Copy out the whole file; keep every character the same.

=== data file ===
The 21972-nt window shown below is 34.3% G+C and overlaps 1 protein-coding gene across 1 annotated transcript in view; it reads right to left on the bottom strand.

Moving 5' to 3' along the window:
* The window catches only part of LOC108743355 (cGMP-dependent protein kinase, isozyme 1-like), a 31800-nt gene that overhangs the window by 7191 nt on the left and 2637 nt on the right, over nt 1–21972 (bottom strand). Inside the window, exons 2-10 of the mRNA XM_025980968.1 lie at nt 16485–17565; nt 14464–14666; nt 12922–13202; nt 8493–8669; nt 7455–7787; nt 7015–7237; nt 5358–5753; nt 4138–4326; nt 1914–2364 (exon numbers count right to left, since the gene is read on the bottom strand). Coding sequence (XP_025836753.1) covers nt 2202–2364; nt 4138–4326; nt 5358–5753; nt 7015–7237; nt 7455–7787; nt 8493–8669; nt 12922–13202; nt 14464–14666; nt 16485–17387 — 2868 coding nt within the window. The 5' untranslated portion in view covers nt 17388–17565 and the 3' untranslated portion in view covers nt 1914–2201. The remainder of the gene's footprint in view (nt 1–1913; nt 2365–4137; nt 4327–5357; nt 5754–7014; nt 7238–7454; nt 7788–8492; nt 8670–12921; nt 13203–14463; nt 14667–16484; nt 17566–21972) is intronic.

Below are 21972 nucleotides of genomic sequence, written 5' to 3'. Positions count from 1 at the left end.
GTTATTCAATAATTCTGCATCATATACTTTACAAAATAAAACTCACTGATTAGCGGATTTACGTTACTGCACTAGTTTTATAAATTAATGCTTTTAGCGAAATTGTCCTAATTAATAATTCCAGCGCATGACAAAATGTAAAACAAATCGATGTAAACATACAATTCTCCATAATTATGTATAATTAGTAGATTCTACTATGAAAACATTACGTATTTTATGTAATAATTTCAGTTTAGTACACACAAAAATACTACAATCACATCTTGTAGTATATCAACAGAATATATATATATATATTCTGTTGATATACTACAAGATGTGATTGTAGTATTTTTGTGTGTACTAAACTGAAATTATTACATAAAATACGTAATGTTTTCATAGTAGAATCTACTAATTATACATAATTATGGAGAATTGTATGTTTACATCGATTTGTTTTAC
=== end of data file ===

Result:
The 21972-nt window shown below is 34.3% G+C and overlaps 1 protein-coding gene across 1 annotated transcript in view; it reads right to left on the bottom strand.

Moving 5' to 3' along the window:
* The window catches only part of LOC108743355 (cGMP-dependent protein kinase, isozyme 1-like), a 31800-nt gene that overhangs the window by 7191 nt on the left and 2637 nt on the right, over nt 1–21972 (bottom strand). Inside the window, exons 2-10 of the mRNA XM_025980968.1 lie at nt 16485–17565; nt 14464–14666; nt 12922–13202; nt 8493–8669; nt 7455–7787; nt 7015–7237; nt 5358–5753; nt 4138–4326; nt 1914–2364 (exon numbers count right to left, since the gene is read on the bottom strand). Coding sequence (XP_025836753.1) covers nt 2202–2364; nt 4138–4326; nt 5358–5753; nt 7015–7237; nt 7455–7787; nt 8493–8669; nt 12922–13202; nt 14464–14666; nt 16485–17387 — 2868 coding nt within the window. The 5' untranslated portion in view covers nt 17388–17565 and the 3' untranslated portion in view covers nt 1914–2201. The remainder of the gene's footprint in view (nt 1–1913; nt 2365–4137; nt 4327–5357; nt 5754–7014; nt 7238–7454; nt 7788–8492; nt 8670–12921; nt 13203–14463; nt 14667–16484; nt 17566–21972) is intronic.

Below are 21972 nucleotides of genomic sequence, written 5' to 3'. Positions count from 1 at the left end.
GTTATTCAATAATTCTGCATCATATACTTTACAAAATAAAACTCACTGATTAGCGGATTTACGTTACTGCACTAGTTTTATAAATTAATGCTTTTAGCGAAATTGTCCTAATTAATAATTCCAGCGCATGACAAAATGTAAAACAAATCGATGTAAACATACAATTCTCCATAATTATGTATAATTAGTAGATTCTACTATGAAAACATTACGTATTTTATGTAATAATTTCAGTTTAGTACACACAAAAATACTACAATCACATCTTGTAGTATATCAACAGAATATATATATATATATTCTGTTGATATACTACAAGATGTGATTGTAGTATTTTTGTGTGTACTAAACTGAAATTATTACATAAAATACGTAATGTTTTCATAGTAGAATCTACTAATTATACATAATTATGGAGAATTGTATGTTTACATCGATTTGTTTTAC